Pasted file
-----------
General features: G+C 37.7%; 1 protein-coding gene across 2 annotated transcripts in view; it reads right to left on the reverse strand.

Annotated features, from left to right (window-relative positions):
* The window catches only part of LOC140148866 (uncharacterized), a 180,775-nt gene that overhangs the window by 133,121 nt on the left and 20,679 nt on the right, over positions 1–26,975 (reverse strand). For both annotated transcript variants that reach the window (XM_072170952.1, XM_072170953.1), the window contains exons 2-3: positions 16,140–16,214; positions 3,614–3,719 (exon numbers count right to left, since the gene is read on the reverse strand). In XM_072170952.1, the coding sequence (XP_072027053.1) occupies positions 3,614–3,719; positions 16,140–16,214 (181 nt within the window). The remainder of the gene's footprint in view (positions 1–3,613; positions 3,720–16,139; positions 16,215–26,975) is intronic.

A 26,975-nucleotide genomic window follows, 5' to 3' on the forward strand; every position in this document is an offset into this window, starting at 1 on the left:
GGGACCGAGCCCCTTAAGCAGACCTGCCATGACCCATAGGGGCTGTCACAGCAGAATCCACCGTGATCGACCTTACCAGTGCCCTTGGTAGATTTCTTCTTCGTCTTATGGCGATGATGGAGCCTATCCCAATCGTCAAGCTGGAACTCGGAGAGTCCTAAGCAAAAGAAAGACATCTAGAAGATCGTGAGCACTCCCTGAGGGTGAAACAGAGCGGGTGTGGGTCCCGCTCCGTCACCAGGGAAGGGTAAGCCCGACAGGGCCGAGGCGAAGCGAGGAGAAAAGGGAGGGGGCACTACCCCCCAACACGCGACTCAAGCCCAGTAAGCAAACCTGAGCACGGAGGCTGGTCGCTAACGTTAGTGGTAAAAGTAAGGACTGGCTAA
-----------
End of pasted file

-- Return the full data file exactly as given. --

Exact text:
General features: G+C 37.7%; 1 protein-coding gene across 2 annotated transcripts in view; it reads right to left on the reverse strand.

Annotated features, from left to right (window-relative positions):
* The window catches only part of LOC140148866 (uncharacterized), a 180,775-nt gene that overhangs the window by 133,121 nt on the left and 20,679 nt on the right, over positions 1–26,975 (reverse strand). For both annotated transcript variants that reach the window (XM_072170952.1, XM_072170953.1), the window contains exons 2-3: positions 16,140–16,214; positions 3,614–3,719 (exon numbers count right to left, since the gene is read on the reverse strand). In XM_072170952.1, the coding sequence (XP_072027053.1) occupies positions 3,614–3,719; positions 16,140–16,214 (181 nt within the window). The remainder of the gene's footprint in view (positions 1–3,613; positions 3,720–16,139; positions 16,215–26,975) is intronic.

A 26,975-nucleotide genomic window follows, 5' to 3' on the forward strand; every position in this document is an offset into this window, starting at 1 on the left:
GGGACCGAGCCCCTTAAGCAGACCTGCCATGACCCATAGGGGCTGTCACAGCAGAATCCACCGTGATCGACCTTACCAGTGCCCTTGGTAGATTTCTTCTTCGTCTTATGGCGATGATGGAGCCTATCCCAATCGTCAAGCTGGAACTCGGAGAGTCCTAAGCAAAAGAAAGACATCTAGAAGATCGTGAGCACTCCCTGAGGGTGAAACAGAGCGGGTGTGGGTCCCGCTCCGTCACCAGGGAAGGGTAAGCCCGACAGGGCCGAGGCGAAGCGAGGAGAAAAGGGAGGGGGCACTACCCCCCAACACGCGACTCAAGCCCAGTAAGCAAACCTGAGCACGGAGGCTGGTCGCTAACGTTAGTGGTAAAAGTAAGGACTGGCTAA